Malware reaches record levels in 2009 as cybercriminals focus on social networking sites

News by Dan Raywood

Web 2.0 companies are concentrating on growing their user bases at the expense of properly defending their existing customers from internet threats.

Web 2.0 companies are concentrating on growing their user bases at the expense of properly defending their existing customers from internet threats.

The Sophos Security Threat Report for the first six months of cybercrime in 2009 has identified that criminals have increased the focus of attacks on social networking sites. At the same time, the first half of 2009 has seen an explosion in hackers exploiting scareware tactics to con computer users into paying for bogus anti-virus protection.

Graham Cluley, senior technology consultant at Sophos, said: “Novice computer users are clearly falling foul of this under-handed tactic to capitalise on their fear from infection. Your aunt Mabel may be aware that viruses and malware exist and that they're bad, but probably won't be savvy enough to distinguish between legitimate and phoney anti-virus protection.”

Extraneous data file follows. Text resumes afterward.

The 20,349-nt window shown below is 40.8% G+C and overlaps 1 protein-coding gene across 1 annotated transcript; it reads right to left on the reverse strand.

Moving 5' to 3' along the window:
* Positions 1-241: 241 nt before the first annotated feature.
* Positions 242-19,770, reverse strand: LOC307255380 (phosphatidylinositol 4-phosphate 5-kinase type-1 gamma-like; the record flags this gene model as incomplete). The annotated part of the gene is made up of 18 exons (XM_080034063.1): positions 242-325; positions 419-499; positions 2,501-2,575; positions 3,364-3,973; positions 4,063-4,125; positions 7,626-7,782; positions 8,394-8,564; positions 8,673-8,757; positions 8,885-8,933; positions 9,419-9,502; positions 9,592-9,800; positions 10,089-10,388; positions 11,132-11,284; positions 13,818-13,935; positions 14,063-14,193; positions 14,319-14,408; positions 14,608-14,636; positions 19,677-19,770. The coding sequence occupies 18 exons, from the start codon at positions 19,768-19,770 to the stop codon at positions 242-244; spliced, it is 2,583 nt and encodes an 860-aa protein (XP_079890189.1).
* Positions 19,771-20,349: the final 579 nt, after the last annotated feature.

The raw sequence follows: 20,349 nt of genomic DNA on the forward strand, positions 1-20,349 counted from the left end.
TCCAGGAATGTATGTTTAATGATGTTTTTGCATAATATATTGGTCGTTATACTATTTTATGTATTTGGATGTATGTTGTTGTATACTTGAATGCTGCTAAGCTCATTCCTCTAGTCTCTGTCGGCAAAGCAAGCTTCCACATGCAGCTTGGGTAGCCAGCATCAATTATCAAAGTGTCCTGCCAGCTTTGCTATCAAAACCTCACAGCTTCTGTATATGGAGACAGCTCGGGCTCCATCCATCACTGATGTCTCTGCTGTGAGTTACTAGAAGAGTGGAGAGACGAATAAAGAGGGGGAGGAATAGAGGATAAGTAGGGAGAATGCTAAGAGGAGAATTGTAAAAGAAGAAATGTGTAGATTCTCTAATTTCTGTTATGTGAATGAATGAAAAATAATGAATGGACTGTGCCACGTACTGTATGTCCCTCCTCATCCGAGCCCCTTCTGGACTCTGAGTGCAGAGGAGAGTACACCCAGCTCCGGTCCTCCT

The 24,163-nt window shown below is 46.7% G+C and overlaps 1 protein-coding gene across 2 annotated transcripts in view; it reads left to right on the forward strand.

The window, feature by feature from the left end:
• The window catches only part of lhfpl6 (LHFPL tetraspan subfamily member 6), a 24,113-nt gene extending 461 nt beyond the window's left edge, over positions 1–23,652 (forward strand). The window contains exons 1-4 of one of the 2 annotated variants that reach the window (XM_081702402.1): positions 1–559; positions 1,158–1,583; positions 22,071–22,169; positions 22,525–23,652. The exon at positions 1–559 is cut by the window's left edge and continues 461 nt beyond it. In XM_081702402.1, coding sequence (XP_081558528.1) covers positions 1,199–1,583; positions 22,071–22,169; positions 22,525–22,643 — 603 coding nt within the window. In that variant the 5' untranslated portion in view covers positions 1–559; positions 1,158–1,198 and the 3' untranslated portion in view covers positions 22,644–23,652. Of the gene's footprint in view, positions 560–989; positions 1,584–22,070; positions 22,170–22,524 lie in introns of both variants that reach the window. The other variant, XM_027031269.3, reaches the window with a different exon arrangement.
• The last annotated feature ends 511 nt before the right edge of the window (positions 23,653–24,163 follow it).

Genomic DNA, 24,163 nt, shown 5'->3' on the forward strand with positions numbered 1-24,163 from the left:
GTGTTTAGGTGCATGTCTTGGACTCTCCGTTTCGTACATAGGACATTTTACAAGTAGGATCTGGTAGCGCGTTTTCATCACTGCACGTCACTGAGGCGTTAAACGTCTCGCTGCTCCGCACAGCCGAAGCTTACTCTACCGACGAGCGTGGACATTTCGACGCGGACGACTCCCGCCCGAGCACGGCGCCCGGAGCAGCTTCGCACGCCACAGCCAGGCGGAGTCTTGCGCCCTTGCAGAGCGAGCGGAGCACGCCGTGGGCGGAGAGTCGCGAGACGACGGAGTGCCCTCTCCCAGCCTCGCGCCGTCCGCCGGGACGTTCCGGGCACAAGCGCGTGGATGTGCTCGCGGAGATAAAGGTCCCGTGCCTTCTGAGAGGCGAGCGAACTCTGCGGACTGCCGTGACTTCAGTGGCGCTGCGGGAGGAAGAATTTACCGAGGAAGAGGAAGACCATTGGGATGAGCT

It also found that IT teams are worried that employees share too much personal information via social networking sites, putting their corporate infrastructure - and the sensitive data stored on it - at risk.  The findings also indicate that a quarter of organisations have been exposed to spam, phishing or malware attacks via sites such as Twitter, Facebook, LinkedIn and MySpace.

Cluley said: “What's needed is a period of introspection - for the big Web 2.0 companies to examine their systems and determine how, now they have gathered a huge number of members, they are going to protect them from virus writers, identity thieves, spammers and scammers.

“The honeymoon period of these sites is over, and personally identifiable information is at risk as a result of constant attacks that the websites are simply not mature enough to protect against.”

Speaking on a Sophos webcast, Cluley claimed that threats in 2009 had seen a ‘conveyor belt of crime' so far with 40,000 files and approximately 23,000 infected sites detected every day. This was four times worse than in 2008 and the biggest problem is that the majority of websites are legitimate.

However it is not all bad, as Cluley claimed that: “threats will escalate but the defence is becoming better and better. We will carry on facing security challenges but if you put right security in place you will be ok, start protecting users and stay informed.”
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